Women researchers will not be forced to commute away from small children when part of a research project. Facilitation of part-time physical presence should be pursued in order to support the balance of family commitments and academic career.

Individual Discrimination, Harassment, Exclusion, Devaluation & Tokenism

The Faculty of Law is committed to countering discrimination, exclusionary practices, devaluation of research, humiliation, and harassment within research programs and recognizes a no-tolerance position on these practices. Research staff shall not be subject to discrimination on the grounds of sex, ethnicity, age, disability, or sexual orientation.

The Faculty of Law will provide a course on discrimination, harassment, exclusionary practices, marginalization, devaluation of research, and stereotyping (“overly-sensitive-difficult-insubordinate-oppositional”) to research staff and disseminate these guidelines. Passive-aggressive exclusion is unacceptable. Examples of such behavior include failure to include a researcher in meetings or events, ignoring or overlooking a researcher in meetings and events, subtle insults, forgetting to cite or list a researcher in reports, devaluation of research, and failure to provide constructive feedback- instead providing unclear feedback or no feedback.

The Faculty of Law will seek to provide a safe work environment for women researchers by taking measures to ensure that women will not be harassed by employees or students on social media.

Definitions of Discrimination and Harassment

EU Directive 2006/54/EC of 5 July 2006 on the Implementation of the principle of equal opportunities and equal treatment of men and women in matters of employment and occupation

Article 2- Definitions

Direct Discrimination- where one person is treated less favorably on grounds of sex than another is, has been or would be treated in a comparable situation

Indirect discrimination– Where an apparently neutral provision, criterion or practice would put persons of one sex at a particular disadvantage compared with persons of the other sex, unless that provision, criterion, or practice is objectively justified by a legitimate aim, and the means of achieving that aim are appropriate and necessary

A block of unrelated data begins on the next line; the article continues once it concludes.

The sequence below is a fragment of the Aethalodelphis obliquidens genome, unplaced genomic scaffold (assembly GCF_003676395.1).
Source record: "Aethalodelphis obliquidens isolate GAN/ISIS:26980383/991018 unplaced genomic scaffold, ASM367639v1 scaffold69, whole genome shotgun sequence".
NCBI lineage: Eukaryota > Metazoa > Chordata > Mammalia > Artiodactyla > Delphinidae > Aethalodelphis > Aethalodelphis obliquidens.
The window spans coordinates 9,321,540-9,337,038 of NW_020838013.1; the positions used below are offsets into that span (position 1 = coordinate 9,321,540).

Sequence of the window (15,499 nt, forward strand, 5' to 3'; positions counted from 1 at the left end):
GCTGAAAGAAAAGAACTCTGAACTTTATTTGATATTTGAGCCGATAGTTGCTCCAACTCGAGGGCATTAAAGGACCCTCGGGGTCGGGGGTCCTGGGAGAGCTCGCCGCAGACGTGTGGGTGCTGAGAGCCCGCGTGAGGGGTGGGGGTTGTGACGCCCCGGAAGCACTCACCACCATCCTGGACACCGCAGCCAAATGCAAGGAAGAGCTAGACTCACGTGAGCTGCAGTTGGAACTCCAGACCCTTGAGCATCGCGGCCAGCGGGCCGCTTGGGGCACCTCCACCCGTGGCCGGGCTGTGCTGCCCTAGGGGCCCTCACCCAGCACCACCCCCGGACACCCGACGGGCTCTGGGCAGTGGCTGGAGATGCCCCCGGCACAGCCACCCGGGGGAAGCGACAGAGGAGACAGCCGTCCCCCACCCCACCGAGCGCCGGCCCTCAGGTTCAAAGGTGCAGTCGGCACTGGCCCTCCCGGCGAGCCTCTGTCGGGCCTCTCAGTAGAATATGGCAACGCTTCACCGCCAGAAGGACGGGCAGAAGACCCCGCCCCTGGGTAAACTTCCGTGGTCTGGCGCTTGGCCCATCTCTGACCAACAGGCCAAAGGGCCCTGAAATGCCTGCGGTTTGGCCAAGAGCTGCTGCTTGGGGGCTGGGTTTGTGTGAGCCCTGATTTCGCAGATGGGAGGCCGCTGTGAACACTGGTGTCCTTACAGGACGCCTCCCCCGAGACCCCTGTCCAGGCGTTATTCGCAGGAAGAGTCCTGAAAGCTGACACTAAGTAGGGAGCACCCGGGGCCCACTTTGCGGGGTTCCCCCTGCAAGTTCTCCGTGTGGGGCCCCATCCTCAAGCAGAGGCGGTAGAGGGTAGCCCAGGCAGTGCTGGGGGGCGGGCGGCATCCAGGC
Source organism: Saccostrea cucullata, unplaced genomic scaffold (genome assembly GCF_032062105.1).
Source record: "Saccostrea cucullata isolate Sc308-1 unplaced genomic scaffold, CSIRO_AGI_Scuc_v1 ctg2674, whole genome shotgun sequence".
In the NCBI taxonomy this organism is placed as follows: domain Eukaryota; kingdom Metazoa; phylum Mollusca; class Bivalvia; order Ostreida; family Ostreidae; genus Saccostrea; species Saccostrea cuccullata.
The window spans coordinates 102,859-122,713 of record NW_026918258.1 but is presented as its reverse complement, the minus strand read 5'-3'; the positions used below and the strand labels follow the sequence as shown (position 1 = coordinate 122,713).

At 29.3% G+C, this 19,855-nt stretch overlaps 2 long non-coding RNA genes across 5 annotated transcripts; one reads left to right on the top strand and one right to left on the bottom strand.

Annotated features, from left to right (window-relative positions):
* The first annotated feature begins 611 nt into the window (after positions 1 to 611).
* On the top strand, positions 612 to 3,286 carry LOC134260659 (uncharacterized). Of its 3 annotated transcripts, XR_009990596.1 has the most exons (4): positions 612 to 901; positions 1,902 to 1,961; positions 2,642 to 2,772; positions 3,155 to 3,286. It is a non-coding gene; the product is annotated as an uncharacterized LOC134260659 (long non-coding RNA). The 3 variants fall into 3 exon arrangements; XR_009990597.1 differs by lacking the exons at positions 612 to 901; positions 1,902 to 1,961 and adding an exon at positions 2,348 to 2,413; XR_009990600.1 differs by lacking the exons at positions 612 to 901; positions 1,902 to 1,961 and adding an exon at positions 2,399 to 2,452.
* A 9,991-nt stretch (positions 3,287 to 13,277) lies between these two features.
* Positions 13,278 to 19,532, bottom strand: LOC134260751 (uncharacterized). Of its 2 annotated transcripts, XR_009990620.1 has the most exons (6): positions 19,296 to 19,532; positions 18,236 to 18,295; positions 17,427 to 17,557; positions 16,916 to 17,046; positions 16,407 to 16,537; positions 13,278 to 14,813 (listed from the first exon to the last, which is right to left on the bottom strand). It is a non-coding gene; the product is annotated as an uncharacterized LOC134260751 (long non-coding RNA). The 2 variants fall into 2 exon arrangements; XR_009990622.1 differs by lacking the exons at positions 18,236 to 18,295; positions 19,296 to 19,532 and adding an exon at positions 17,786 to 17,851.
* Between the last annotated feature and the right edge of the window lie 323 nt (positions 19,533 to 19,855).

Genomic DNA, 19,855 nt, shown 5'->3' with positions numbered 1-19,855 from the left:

Harassment- Where unwanted conduct related to the sex of a person occurs with the purpose or effect of violating the dignity of a person, and of creating an intimidating, hostile, degrading, humiliating or offensive environment

Sexual Harassment– Where any form of unwanted verbal, non-verbal or physical conduct of a sexual nature occurs, with the purpose or effect of violating the dignity of a person, in particular when creating an intimidating, hostile, degrading, humiliating or offensive environment

Tokenism- The achievement of gender balance among researchers and research leadership is valued by Research Funds, such as the European Research Council. It is important that women researchers not be treated as tokens within research programs, in which they are recruited because of their gender in order to prove the non-discriminatory quality of the program. They are permitted to form part of a research program but not allowed to enjoy full participation due to coercive, authoritarian treatment, denial of advancement opportunities, exclusionary practices, psychological stress, alienation, devaluation, or demotion.  These practices carry a risk of additionally promoting gender stereotypes (the workaholic, the mother, etc.)  This results in demotivation, frustration, negative self-image, isolation, marginalization, and reduced aspirations and performance.

Complaint Mechanism: Persons who experience discrimination, harassment, or exclusion are to contact the Head of Department, alternatively LIMU or LAMU, or the Speak Up procedure. All Department Heads are to inform researchers about the availability of these procedures.[3]

 Termination, Dismissal, or Demotion within Research Programs

The Faculty of Law will conduct a gender assessment of termination of contract, dismissal, and demotions involving women within research programs. All such proceedings must meet procedural requirements of written notice, identification of substantive grounds for termination, representation by union and administration, and fair opportunity to respond.

 Documenting a Demotion

The project director or manager must be able to produce specific documentation in order to support an involuntary demotion. Examples of specific documentation include a poor performance evaluation, disciplinary warning letters, or documentation of lack of work, reorganization, or change in sponsored program needs.

LIMU, the Faculty Administration, and the Union must assist and advise project directors and managers in documenting a case for demotion.

Notifying Researcher and Reviewing a Demotion

The LIMU, administration, and Union must review the supporting documentation for a demotion before a demotion is implemented.

If a researcher elects a voluntary demotion, the union or administration must be available to counsel the employee.

Providing Notification Memorandum to Researcher/Written Request by Researcher

If the demotion action is involuntary, the project director or manager must provide, after consultation with the office responsible for personnel matters, a written notification memorandum to the researcher who is being demoted. The written notification memorandum must explain the reason(s) for the demotion, the effective dates for the demotion, and whether the demotion is temporary or permanent.

For a voluntary demotion, the researcher must provide his or her project director or manager with a written request for the demotion.